do not put on weight but discharge the excess giving rise to the
symptoms described in the Development
of Disease Stage 1. This tends to be true especially for dogs
which have lots of exercise. In general, it is the dogs which
are not well exercised which become overweight
I CAN'T BE OVERFEEDING BECAUSE
MY DOG ONLY EATS WHAT HE NEEDS AND LEAVES THE REST
NO !!! If your dog regularly picks
at his food and leaves food behind then this means that he is
eating as much as he wants rather than as much as he needs. It
is likely that he could manage with a little less each day, his
health would improve and he would probably enjoy his food more
if he was eating less.
MY DOG HAS DRY, FLAKY SKIN. DOES
HE NEED MORE OIL IN HIS DIET?
No! Dry, flaky skin (dandruff or
scurf) is a sign that there is an excess of waste matter in the
system. It is not a sign that anything is lacking in the diet.
The solution is to feed a high quality diet in smaller amounts.
This will enable the body to eliminate the waste matter and the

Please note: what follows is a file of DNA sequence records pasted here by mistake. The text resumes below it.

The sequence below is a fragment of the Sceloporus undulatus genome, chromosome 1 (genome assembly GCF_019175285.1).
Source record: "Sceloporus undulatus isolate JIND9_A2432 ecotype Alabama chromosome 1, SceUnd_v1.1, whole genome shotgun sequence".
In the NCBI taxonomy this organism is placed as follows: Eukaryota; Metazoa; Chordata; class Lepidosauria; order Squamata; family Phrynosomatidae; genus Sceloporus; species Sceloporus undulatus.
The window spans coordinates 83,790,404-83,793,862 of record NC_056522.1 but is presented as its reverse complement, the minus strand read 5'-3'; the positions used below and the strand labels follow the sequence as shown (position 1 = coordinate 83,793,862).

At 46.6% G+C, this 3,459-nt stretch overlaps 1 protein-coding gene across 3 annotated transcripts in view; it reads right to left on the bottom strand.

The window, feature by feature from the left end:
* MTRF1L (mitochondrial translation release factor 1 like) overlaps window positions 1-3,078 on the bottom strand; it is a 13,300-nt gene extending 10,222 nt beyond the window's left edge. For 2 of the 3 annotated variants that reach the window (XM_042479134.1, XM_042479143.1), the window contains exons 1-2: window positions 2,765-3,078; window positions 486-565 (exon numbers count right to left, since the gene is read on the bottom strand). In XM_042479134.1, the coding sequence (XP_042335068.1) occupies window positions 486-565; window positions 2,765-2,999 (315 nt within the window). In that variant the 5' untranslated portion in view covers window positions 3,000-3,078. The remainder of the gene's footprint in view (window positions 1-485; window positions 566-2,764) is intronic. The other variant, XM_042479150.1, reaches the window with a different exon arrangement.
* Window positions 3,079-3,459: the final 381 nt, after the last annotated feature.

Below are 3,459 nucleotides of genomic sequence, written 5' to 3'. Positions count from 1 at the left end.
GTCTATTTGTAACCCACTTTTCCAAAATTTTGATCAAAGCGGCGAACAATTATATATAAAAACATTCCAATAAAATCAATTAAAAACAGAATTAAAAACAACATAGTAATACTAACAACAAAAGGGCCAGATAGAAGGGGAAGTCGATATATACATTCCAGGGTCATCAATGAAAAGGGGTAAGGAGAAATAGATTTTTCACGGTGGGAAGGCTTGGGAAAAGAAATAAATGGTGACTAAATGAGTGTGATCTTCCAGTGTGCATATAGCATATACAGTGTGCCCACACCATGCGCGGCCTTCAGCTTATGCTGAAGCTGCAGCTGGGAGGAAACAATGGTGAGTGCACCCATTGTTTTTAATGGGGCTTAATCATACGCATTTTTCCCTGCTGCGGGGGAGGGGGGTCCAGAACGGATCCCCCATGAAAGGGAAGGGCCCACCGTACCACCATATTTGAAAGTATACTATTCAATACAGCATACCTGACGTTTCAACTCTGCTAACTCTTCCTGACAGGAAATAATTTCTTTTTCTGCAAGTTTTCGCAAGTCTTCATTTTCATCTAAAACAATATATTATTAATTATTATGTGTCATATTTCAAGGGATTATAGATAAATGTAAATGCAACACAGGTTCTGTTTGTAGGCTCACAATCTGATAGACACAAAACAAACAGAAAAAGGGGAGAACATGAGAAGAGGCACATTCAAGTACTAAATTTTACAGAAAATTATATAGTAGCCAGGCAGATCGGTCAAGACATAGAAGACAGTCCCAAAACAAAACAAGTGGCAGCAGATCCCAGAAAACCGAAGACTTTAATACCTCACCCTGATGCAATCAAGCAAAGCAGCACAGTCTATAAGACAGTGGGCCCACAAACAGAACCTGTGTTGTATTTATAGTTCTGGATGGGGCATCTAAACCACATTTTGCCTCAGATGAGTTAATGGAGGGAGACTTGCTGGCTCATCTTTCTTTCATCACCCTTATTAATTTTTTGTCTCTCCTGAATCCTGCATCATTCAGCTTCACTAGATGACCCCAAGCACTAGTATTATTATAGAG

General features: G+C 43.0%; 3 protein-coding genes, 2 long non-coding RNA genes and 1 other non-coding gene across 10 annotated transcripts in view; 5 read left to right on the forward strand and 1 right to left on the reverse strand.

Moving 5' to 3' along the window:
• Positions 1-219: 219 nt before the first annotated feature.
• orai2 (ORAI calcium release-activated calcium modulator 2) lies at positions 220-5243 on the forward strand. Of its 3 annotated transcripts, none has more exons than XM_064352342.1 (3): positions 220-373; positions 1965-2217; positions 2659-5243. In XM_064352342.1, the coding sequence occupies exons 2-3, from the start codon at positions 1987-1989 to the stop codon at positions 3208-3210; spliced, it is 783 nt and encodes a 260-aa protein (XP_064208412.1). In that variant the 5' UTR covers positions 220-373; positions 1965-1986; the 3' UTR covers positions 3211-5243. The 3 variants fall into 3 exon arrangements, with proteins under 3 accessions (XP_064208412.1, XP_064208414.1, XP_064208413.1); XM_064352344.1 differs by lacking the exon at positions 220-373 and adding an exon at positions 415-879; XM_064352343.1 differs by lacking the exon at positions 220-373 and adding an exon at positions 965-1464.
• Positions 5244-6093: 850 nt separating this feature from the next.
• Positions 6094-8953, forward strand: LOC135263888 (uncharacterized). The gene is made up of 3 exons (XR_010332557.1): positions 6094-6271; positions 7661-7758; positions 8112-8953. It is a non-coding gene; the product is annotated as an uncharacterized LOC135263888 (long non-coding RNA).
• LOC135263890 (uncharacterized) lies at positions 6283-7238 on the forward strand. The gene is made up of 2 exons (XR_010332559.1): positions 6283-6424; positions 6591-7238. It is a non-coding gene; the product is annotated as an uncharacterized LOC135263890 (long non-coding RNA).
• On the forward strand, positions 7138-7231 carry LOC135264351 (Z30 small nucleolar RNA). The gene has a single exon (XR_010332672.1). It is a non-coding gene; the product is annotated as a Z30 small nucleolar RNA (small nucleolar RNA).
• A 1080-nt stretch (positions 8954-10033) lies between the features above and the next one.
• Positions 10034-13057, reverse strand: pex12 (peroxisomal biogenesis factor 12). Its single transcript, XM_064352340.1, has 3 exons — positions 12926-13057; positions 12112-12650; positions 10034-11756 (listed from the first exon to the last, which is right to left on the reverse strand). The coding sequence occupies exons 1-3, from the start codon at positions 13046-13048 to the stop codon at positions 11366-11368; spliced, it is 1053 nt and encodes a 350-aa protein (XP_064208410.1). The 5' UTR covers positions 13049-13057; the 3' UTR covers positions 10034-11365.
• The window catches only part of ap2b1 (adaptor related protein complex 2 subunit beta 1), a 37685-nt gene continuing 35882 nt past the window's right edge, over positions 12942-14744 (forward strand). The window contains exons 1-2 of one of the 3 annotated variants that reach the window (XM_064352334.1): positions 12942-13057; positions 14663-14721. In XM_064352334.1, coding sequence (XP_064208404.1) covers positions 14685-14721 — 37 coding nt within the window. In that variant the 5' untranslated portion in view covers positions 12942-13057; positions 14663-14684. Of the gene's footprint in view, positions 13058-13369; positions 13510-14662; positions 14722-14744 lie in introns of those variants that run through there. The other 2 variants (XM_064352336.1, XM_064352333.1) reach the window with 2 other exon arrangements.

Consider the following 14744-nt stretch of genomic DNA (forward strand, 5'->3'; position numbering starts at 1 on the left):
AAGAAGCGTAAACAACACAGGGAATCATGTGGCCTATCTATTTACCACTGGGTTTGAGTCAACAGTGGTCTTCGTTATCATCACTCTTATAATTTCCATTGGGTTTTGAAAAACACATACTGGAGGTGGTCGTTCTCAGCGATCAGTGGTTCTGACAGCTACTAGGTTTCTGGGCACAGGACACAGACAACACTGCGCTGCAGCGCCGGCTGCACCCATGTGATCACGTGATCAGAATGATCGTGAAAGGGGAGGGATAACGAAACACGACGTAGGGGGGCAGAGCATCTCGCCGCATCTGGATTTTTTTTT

skin condition will then improve. See the Health
MY DOG HAS ARTHRITIS. WlLL ADDING
OIL TO HIS DIET HELP THIS?
Some dogs do improve when oil is
added to the diet but the best way of treating arthritis is to
tackle the cause which is the build-up of waste in the system.
See the Health
Management Programme. It is better to improve general health
by feeding a good quality diet than to supplement a poor diet
in order to compensate for inadequacies.
MY DOG IS UNDERWEIGHT. SHOULD
I FEED HIM MORE?
It is first necessary to establish
if the dog really is underweight. There are so many overweight
dogs that a fit, lean dog looks underweight. Forget what the charts
and scales say. You should be able to feel the dog's ribs with
only a thin covering of skin. In a short-coated dog you should
not be able to see the ribs and the bones should not be prominent.
Many dogs are lean because they are active, not because they need
more food. Often, increasing the food intake will reduce the efficiency
of digestion so the dog may not put on weight. Increased feeding
may even cause problems, for example signs of excess in the system
as described in Stage 1 of the Development of Disease.